Guralp Systems Limited
MAN-EAM-0001 - Platinum User's Guide

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1. Introduction 2. First Steps 3. Configuration System Overview 4. Firmware Upgrades 5. Data Handling Overview 6. Configuring Networking 7. Digitiser Configuration 8. Digitiser Synchronisation 9. Receiving Data 10. Recording and Retrieving Data 11. Transmitting Data 12. Building Networks 13. Monitoring Operations 14. Appendices 15. Revision history

Section Index: 12.1. GDI-link 12.2. Güralp Secure TCP Multiplexer

Chapter 12. Building Networks

12.1 GDI-link

The GDI-link protocol provides the most efficient means of exchanging data between two systems running Platinum firmware. GDI is the native data format of the central data multiplexer, the gdi-base module, and GDI-link allows highly efficient, low latency data exchange between two such multiplexers without the overhead of any additional protocol conversion. State of health information is attached to samples before transmission.

GDI links have transmitters, which send data, and receivers which receive it. These terms do not refer to the direction of initiation of the network connection: a receiver can initiate a connection to a transmitter and vice versa.

A single GDI-link receiver can accept data from multiple transmitters and a single transmitter can send data to multiple receivers, allowing maximum flexibility in configuring seismic networks.

12.1.1 The GDI-link transmitter

To configure a GDI-link transmitter, connect to the CMG-EAM configuration system via either the web interface (select “All options”) or by using gconfig from the command line interface. From the main screen select “services”, then “GDI link transmitter”. The next screen shows a list of all GDI link transmitter instances that have been configured on the CMG-EAM.

In most circumstances you will only need a single GDI link transmitter but this screen allows you to create more if desired.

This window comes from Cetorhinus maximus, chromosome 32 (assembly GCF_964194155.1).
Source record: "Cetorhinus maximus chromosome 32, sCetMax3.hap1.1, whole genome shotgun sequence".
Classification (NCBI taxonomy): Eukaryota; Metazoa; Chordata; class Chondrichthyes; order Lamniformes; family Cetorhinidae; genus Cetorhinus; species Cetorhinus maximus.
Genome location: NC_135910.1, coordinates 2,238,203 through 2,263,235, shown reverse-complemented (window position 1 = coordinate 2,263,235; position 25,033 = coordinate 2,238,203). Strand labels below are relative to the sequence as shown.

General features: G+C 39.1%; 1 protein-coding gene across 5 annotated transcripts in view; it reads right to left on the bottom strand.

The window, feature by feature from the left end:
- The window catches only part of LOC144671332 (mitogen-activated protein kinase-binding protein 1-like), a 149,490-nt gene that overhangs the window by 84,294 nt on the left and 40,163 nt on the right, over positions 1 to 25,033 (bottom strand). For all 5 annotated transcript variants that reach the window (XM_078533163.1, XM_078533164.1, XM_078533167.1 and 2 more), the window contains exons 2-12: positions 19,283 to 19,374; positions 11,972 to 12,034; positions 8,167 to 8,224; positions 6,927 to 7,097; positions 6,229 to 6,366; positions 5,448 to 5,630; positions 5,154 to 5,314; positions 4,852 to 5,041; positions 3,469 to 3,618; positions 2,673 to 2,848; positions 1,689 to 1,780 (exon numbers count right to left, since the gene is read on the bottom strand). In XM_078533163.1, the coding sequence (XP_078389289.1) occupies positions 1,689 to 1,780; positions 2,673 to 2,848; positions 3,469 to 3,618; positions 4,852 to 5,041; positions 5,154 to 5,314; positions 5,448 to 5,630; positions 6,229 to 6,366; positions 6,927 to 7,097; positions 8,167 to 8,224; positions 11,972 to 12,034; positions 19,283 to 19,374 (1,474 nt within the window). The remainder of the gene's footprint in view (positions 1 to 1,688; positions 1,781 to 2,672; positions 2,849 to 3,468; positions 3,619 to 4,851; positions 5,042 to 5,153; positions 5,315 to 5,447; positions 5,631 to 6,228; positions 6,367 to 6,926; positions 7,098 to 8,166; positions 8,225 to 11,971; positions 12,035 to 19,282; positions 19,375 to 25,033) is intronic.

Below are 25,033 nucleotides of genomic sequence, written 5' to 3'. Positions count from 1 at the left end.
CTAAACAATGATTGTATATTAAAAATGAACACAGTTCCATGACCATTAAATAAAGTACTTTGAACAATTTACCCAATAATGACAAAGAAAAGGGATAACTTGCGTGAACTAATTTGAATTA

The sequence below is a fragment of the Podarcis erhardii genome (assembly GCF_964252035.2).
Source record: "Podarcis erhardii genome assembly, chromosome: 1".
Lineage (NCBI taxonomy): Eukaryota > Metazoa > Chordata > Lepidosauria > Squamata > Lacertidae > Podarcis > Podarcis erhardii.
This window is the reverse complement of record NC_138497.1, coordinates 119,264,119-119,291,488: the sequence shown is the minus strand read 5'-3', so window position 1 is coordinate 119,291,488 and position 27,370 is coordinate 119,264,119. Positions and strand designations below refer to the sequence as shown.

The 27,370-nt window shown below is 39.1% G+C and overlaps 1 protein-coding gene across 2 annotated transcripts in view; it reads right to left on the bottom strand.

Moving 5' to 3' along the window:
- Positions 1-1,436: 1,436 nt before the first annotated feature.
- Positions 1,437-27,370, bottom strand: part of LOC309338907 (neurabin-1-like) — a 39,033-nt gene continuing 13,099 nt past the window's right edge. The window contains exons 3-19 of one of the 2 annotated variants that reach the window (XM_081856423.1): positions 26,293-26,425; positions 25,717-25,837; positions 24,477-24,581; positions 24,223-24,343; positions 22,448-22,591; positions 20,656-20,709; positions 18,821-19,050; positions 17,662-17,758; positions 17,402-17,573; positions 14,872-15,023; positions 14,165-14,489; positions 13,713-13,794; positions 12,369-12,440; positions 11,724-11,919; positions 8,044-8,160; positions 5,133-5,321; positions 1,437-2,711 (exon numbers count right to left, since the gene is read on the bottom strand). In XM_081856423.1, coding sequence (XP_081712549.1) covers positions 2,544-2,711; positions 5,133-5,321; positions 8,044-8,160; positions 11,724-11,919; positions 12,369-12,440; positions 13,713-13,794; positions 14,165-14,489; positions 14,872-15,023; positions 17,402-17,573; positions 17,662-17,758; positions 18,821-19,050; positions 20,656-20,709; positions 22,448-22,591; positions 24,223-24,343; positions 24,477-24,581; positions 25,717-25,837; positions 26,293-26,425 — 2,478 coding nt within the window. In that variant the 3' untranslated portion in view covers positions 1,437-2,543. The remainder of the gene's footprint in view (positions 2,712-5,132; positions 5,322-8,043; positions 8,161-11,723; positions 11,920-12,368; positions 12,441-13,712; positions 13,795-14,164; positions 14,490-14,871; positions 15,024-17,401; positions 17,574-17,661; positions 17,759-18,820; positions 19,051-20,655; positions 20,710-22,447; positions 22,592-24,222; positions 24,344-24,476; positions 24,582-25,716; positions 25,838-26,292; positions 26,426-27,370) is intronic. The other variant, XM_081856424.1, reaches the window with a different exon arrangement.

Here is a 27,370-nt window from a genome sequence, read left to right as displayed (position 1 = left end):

To configure the transmitter, click on the link corresponding to the required instance. You will see the following screen (only the top part of which is shown here):

The description of the instance can be changed if desired. This may be useful if you have multiple instances. This description is seen when viewing running services or configuring instances. It is not seen by the clients.

Subsequent instances can be enabled or disabled with a check-box but this is absent from the page for the default instance because the default instance is always enabled.

The instance name, as seen by the client, can be set in the first field under “Network settings”. A suitable default is used if this field is left blank.

If the CMG-EAM has multiple network addresses, it can be restricted to listen for incoming connections on only one of them by entering its address here. If left blank, the transmitter will listen on all available instances.

The default service (port) for the transmitter is 1565 but an alternative port can be entered here if required.

Backfill is the process whereby missing data is recovered. It can be disabled if desired but, in most cases, you should leave this enabled.

The remainder of the screen contains a table within which you can configure the GDI link clients to which this transmitter should send data.

For each client, you should set:

12.1.1.1 Additional options available in expert mode

The following additional options appear when in Expert mode:

When you have entered all the required information, press Submit.

12.1.2 The GDI link receiver

To configure a GDI link receiver, connect to the CMG-EAM configuration system via either the web interface (select “All options”) or by using gconfig from the command line interface. From the main screen select “services”, then “GDI link receiver”. The next screen shows a list of all GDI link receiver instances that have been configured on the CMG-EAM.

In most cases, you will only need a single instance and you can enable and reconfigure the Default Instance for your requirements.

Clicking on the Default Instance link brings up the screen shown overleaf.

You can enter a descriptive name for the instance: this is useful if you are configuring multiple instances but, in most cases, this can be set to the hostname of the CMG-EAM.

The Network Settings section allows you to set an optional “client name” which will be visible from the GDI link server.

If the GSL-EAM has multiple network addresses, you can limit the GDI link receiver to use only one of them by entering it in the “Local IP address” field. If left blank, the receiver will listen on all configured addresses.